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Olympus Pen E-PL1 - Design and Features 1

By Cliff Smith

Reviewed:

Awards

  • Recommended by TR
Olympus Pen E-PL1 front angle

Summary

Our Score:

9

User Score:

Unlike the E-P1 and E-P2, the E-PL1 has an all-plastic body available in a range of four colours (silver, white, red or black), but the build quality is good and the camera feels solid and substantial. There's no real impression of corners having been cut to keep the price down, but the kit lens supplied with the E-PL1 does have a plastic mount rather than the metal mount on the lens supplied with the E-P2.

Olympus Pen E-PL1 body

The body design includes a handgrip on the front and a small raised thumbgrip area on the back that provides a secure grip, and the camera is comfortable to hold and operate even one-handed. The external hardware is of good quality, with solidly mounted controls, a metal tripod bush and a durable battery/card hatch with a locking latch. The 2.7-inch monitor screen is smaller than on the more expensive models, but it has the same 230k dot resolution, a very wide viewing angle, fast refresh rate and a good anti-glare surface. The camera has no built-in viewfinder, but it does have a socket just behind the external flash hot-shoe to connect an optional accessory electronic viewfinder.

Olympus Pen E-PL1 back

The control layout is much more like that of a compact camera than a DSLR. It has a small shooting mode dial on the top panel, but the rear panel has only a small number of buttons and a D-pad. Main shooting options are selected via a simple on-screen menu similar to the one on the mju-Tough 6020 compact that I reviewed a few weeks ago. It lacks the adjustment wheel of the more expensive models, instead exposure adjustments are made via the D-pad.

JC

August 28, 2010, 1:47 pm

Cliff,





The E-pl1 is very good. Even more so with the panasonic 14-45.


The only thing missing is a viewfinder.


Great review. Like most of your reviews.





JC

tean

August 28, 2010, 5:49 pm

Cliff,





I send you an email two days ago requesting that you review this camera, it is done so fast. I am sure it must in the pipe line by the time my email reaches you.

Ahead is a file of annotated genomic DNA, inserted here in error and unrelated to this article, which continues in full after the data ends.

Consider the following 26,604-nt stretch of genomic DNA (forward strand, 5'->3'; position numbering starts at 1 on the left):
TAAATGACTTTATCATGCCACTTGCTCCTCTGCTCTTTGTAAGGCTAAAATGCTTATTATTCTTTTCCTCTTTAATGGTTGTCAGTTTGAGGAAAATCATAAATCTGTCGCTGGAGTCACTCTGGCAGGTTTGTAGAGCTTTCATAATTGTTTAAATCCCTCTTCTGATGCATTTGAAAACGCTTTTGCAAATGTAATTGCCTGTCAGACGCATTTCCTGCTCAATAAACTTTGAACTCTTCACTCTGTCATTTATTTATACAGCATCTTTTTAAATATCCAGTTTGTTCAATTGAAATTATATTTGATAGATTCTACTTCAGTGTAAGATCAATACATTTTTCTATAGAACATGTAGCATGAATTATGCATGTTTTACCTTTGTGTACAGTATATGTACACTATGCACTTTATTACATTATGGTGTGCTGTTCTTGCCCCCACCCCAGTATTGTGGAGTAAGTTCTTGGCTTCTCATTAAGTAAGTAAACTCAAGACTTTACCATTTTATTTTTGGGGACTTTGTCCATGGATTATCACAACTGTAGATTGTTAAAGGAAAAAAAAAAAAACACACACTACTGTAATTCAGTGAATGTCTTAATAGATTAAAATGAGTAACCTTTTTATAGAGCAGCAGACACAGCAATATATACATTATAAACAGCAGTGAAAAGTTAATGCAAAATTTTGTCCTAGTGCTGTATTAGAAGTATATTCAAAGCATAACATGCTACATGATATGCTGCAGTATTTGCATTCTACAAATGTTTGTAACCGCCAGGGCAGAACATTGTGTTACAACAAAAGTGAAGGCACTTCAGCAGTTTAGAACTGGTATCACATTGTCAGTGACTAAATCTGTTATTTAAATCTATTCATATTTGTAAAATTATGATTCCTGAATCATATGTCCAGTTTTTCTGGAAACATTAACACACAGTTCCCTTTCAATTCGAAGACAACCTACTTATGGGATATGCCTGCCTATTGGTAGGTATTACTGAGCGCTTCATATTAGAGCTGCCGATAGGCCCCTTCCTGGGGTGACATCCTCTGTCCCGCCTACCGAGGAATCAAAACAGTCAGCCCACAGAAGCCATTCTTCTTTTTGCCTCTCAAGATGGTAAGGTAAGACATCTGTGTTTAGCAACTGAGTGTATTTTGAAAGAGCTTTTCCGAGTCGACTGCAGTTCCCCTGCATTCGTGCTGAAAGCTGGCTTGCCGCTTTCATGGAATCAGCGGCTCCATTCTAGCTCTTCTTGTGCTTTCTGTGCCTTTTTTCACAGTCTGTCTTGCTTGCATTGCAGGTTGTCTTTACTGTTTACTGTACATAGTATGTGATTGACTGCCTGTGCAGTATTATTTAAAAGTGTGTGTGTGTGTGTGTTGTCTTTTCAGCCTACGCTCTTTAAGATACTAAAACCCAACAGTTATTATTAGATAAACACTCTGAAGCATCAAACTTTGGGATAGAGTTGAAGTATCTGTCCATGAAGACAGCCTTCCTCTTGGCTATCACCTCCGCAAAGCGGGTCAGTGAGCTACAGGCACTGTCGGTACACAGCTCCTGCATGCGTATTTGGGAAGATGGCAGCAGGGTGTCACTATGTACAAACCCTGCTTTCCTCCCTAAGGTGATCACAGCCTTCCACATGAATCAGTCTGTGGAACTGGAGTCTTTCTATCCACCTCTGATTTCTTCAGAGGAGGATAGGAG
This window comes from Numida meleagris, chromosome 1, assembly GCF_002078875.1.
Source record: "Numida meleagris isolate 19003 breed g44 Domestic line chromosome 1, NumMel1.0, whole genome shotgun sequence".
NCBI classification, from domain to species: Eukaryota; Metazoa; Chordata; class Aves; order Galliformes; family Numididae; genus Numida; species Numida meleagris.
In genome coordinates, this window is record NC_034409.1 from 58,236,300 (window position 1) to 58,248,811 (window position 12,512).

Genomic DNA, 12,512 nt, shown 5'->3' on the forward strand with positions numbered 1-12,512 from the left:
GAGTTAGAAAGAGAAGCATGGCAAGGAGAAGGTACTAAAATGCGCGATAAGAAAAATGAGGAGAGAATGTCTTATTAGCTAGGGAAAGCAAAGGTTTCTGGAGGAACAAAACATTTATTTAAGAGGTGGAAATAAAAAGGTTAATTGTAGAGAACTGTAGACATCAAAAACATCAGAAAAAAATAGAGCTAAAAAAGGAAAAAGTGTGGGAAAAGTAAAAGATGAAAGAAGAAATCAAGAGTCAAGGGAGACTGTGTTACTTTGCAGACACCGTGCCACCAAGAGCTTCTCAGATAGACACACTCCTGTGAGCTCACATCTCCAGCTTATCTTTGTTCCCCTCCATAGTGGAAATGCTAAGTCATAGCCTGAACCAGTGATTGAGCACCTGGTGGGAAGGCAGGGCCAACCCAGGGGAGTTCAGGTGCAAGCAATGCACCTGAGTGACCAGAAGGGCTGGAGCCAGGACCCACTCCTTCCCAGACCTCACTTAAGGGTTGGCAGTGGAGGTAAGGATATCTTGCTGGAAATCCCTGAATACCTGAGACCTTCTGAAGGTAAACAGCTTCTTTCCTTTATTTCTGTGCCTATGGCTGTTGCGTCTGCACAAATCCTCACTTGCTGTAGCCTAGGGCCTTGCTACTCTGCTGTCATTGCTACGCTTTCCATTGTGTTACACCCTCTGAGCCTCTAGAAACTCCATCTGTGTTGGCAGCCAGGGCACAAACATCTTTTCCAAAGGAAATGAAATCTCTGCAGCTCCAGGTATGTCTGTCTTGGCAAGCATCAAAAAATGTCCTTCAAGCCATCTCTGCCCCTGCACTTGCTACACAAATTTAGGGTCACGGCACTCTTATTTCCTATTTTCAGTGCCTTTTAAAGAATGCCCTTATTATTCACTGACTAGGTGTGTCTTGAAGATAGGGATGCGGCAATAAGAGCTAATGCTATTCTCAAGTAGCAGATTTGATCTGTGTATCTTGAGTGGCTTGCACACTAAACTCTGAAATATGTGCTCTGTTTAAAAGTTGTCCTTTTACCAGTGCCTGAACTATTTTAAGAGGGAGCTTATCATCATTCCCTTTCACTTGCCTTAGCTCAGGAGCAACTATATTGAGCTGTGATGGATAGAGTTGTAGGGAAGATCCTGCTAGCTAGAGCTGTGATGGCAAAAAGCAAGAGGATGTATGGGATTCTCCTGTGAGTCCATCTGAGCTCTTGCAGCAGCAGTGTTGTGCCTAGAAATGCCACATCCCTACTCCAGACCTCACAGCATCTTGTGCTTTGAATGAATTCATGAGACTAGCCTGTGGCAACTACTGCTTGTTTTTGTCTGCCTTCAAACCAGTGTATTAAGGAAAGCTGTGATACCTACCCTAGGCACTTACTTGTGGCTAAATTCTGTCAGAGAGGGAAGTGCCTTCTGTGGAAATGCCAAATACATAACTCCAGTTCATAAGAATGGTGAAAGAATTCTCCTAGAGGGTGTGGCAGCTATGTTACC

I read a number of reviews from consumers of this camera, their main gripes of this camera are:





1. a slower auto-focus compared to others.


2. cannot/difficult to auto-focus in bad light


3. the image is not so sharp when it is fully extended.





I don't think you mentioned these in your review. I assume you use the latest firmware. Is it possible that these problems have been fixed in the latest firmware. Maybe you like to comment on them. Otherwise it is a fine camera indeed, esp at the price it is selling. It is on special in some stores in Australia and the States. I heard you can get it at B&H in the States for $499.

ThatOne

September 3, 2010, 8:47 pm

I moaned like the old man that I am when Olympus started fooling around with MFT... But I would not have done if they had started with this one. Looks really modern and retro at the same time. The price is very interesting and the features and performance are what an ancient fan expects of Olympus.





Fair question about shutter lag. If it's mainly the time it takes to focus, and there is no problem getting the focus before you release the shutter, it'll be as manageable as it is on any successful compact.





That doesn't mean I'm about to trade in my E-620, but there would have been an outside chance of me buying an E-PL1 if it had been well established in the market place when I bought the E-620.

Mike B

October 16, 2010, 11:25 pm

I feel you may as well have a Panasonic G10 rather than this camera. the G10 has a built in viewfinder (EVF) and better handling due to the grip, given it weighs about the same as a PEN and is very close in size then why compromise?

Danilo Ingan-eng

October 30, 2010, 7:59 am

E-PL1 with latest firmware can now shoot As Soon As Possible but not in All Shooting Angle Possible restricted by its fixed image viewer.

Marie154

December 28, 2010, 4:05 am

I'm confused about Mike B's comments. Having compared the image quality of the 2 cameras, the Olympus wins hands down, so how can it be a compromise, especially when firmware updates appear to have fixed many of the niggles?





I also question the 9/10 for image quality given to the Olympus, having compared it to cameras given 10/10 it appears to perform as well, and even better (in my humble opinion) than cameras given 10? I want a small camera and was previously sold on the Panasonic FZ38, however, having found this at a significantly reduced price, I'm revisiting my finances! ;)





Merry Christmas everyone!

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